For the defunct North American licensee, see Neoplan USA.
Neoplan Bus GmbH is a German bus and coach manufacturer. The company is now a subsidiary of NEOMAN Bus GmbH, which itself is a part of MAN AG. The company is particularly known for its futuristic designs .
The company was founded by Gottlob Auwärter in Stuttgart in 1935, and manufactured bodywork for bus and truck chassis. From the beginning the design of the buses produced was stylistic. After World War II an all-steel body design was developed, a rarity at that time. The company became known for its technical expertise, and by 1953 had moved away from manufacturing buses on truck chassis to a partial monocoque design with a steel tube skeleton providing the structural support, enhanced by welded side panels. The engine was moved to the rear, and the running gear and body functioned as one. In 1957 air suspension was made available, greatly improving the ride of the bus for the passenger.
In 1961 a new design, the Hamburg, was unveiled at the Geneva Salon and caused a sensation in the industry. At a time when most coaches were rounded, bulbous or streamlined, the new design had clear-cut lines with edges and large windows. Developed by the founder's eldest son Albrecht and another student, Swiss Bob Lee, as part of their dissertation at Hamburg University, the design also allowed every passenger to regulate fresh air supply through a nozzle from two air ducts.
Both Albrecht and Lee joined Neoplan after university. Albrecht took over management of the company in 1965. Bob Lee became head of Engineering and Design.
In 1964 the founder's second son, Konrad, developed a double-deck design for a service bus as part of his dissertation. The design had extremely low weight and could carry over 100 passengers. It also featured a low-frame front axle with forward-mounted steering gear that permitted a low flat floor. The double-deck principle was applied to coach design creating a revolutionary high-capacity comfortable vehicle for touring. This vehicle was known as the Skyliner, and created an image for the company that differentiated the Neoplan brand from its competitors and created interest in its products across Europe.
In 1971 the Cityliner was introduced. This design had a passenger platform at a level above the driver's cab and included an onboard toilet. The vehicle also made use, for the first time, of glass-fibre reinforced plastic for certain areas of the body. In 1973 the Jetliner was introduced, featuring a large one-piece windscreen, with the driver and door windows sloping from the passenger window line down to the bottom of the windscreen level.
A second manufacturing facility opened in Pilsting in 1973, and a third opening in Kumasi, Ghana in 1974 to support a large order.
The double-deck Skyliner concept was taken to its ultimate conclusion in 1975 with the introduction of the Jumbocruiser, a double-deck articulated coach 18 metres long and 4 metres high. The Spaceliner, introduced in 1979 took the Cityliner concept of passenger floor level above the driver, and extended the actual floor above the cab. This kept the height of the vehicle lower than a double-decker (3.65 metres), but still allowed installation of toilets, kitchens or sleep cabins below the passenger compartment.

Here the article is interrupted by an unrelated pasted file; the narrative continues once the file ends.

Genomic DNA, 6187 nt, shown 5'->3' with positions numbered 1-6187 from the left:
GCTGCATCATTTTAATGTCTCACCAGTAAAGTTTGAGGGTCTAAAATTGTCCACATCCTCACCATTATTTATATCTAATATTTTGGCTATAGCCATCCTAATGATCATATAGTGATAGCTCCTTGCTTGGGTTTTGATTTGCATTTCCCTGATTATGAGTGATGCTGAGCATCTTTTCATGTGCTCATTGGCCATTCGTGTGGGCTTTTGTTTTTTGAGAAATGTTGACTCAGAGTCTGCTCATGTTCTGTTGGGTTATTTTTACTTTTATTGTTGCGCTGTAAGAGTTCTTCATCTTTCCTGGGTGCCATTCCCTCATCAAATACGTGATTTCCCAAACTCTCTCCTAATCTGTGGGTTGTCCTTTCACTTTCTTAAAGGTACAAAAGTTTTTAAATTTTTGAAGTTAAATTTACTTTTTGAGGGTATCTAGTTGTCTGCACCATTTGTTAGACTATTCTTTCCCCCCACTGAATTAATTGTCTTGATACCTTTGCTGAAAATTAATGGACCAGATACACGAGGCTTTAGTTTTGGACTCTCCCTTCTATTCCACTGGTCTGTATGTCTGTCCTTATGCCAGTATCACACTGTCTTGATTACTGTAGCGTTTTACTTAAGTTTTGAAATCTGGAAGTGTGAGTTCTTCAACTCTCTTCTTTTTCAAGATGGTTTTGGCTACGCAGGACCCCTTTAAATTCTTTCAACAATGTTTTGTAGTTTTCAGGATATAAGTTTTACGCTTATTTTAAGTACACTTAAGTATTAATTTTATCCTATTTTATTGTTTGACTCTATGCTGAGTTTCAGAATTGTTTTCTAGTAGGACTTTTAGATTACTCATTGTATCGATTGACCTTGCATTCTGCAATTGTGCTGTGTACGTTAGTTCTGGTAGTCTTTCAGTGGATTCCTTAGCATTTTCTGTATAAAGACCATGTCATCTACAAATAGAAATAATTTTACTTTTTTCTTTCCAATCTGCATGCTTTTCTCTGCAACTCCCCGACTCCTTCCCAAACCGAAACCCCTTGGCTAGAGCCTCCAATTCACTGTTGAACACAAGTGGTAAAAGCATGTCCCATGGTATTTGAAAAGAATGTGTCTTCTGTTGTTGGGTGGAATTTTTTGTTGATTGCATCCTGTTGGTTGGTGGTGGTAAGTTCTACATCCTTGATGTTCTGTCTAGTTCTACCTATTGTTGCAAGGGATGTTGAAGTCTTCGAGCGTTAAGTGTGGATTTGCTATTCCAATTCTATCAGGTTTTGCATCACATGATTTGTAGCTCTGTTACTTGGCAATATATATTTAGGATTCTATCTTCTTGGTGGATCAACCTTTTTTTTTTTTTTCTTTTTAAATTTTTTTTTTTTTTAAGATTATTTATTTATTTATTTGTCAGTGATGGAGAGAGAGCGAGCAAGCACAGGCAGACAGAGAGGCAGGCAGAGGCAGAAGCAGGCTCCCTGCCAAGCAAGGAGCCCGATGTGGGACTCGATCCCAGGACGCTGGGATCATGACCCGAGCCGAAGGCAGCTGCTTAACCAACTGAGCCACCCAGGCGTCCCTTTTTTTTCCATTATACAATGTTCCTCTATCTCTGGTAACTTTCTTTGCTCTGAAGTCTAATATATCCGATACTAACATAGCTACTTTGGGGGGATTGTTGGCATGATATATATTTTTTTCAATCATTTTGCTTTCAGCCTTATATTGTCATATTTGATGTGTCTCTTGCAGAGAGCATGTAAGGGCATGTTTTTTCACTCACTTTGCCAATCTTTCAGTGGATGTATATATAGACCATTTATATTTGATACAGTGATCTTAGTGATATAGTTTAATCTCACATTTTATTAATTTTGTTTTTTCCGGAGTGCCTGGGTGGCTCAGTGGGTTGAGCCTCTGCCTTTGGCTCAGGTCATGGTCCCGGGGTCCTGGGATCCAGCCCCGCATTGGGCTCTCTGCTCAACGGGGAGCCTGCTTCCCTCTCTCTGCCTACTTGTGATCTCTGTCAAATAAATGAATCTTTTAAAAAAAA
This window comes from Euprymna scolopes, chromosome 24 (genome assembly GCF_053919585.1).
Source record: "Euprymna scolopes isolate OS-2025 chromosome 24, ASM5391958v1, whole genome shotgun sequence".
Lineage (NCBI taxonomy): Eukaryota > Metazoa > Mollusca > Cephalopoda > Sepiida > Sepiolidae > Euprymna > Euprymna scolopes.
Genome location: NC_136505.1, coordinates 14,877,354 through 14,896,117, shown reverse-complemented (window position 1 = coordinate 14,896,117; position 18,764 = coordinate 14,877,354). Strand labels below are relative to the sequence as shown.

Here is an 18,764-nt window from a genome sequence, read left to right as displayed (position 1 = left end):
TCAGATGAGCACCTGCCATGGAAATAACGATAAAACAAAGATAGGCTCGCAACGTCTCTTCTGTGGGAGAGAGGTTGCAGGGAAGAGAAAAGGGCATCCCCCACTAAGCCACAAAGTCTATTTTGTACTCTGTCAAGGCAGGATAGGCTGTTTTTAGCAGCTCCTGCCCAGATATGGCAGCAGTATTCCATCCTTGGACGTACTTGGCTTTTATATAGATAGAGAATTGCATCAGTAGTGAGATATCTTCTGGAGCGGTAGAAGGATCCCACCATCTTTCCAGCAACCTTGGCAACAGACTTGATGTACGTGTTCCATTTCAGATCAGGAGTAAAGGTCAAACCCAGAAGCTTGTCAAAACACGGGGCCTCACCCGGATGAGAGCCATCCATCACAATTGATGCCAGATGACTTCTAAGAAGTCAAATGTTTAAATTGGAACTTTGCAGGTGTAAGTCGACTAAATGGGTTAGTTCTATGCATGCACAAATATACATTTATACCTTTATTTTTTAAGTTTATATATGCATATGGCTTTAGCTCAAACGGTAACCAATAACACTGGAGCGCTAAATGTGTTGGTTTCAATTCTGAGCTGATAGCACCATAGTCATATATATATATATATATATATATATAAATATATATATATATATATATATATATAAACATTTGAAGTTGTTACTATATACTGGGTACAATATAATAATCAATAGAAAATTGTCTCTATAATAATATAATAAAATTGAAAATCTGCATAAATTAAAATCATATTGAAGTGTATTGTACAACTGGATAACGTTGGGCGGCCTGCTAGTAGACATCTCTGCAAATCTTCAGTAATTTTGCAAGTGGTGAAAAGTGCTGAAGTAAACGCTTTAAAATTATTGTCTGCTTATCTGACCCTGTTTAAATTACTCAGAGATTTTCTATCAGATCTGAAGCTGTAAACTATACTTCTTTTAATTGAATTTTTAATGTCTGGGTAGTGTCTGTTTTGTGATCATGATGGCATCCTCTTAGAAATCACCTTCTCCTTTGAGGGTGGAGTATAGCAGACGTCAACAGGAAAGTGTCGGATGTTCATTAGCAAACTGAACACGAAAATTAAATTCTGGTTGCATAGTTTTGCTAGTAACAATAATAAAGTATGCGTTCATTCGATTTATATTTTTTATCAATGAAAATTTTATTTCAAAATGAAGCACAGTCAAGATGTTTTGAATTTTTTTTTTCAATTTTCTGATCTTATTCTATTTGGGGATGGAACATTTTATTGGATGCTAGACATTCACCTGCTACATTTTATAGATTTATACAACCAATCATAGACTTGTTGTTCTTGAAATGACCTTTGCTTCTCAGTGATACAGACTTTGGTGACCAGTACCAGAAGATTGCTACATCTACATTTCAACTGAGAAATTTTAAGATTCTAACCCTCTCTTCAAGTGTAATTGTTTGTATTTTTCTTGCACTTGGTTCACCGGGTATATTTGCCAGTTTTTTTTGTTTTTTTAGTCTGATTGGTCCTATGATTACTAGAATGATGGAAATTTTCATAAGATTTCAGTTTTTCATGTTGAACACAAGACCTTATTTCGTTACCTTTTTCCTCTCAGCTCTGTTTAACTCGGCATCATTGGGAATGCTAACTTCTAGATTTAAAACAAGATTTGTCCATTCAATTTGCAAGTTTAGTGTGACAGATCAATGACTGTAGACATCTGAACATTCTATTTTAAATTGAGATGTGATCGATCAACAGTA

A new fourth plant was added in 1981 in Berlin, and Bob Lee led the establishment of a fifth plant in Lamar, Colorado. In 1984 a further plant was added in Honey Brook, Pennsylvania. The US plants were later spun off into a separate, and now defunct, independent company (Neoplan USA) that used the Neoplan name under license.
In 1980 Britain deregulated services over 35 miles in length. This led to intense competition on a variety of long-distance services, with operators looking to differentiate their service. Neoplan vehicles, with their futuristic design and high quality construction, began to be imported in greater numbers. These vehicles, so different from the products of the UK coachbuilders Duple and Plaxton, became increasingly popular. In particular the Skyliner, with its head-turning design, comfort and high capacity became a status symbol for many operators of the period, in particular, Trathens Travel Services of Plymouth.
The Metroliner was introduced in 1988. This vehicle was the first full monocoque bus in the world, requiring no separate chassis or skeleton.
A manufacturing facility was opened in Ehrenhain in 1990.
In 1992 the 15 metre four-axle Megaliner was introduced, prompting a change in European regulations to allow non-articulated vehicles greater than 12 metres in length. The Starliner was introduced in 1996.
In 2001 Neoplan, or correctly Gottlob Auwärter GmbH & Co KG was acquired by MAN AG.
A new coach designed for touring was introduced in 2003 under the name Tourliner, and the Starliner was redesigned in 2004, representing arguably the most futuristic vehicle yet to bear the Neoplan name.
The National Express Group, operators of long-distance coach services in the United Kingdom under the National Express brand, has a fleet of twelve Neoplan Skyliners. On the evening of 3 January 2007, one overturned and crashed on a slip road near Heathrow Airport, killing two passengers. The other sixty-five passengers and two staff members were all taken to hospital. National Express Group temporarily withdrew all twelve Skyliners from service on 5 January 2007, pending investigations only reinstating them in late May 2007.
On 17 May 2003, the same type of coach overturned in an accident on a French highway, killing twenty-eight people.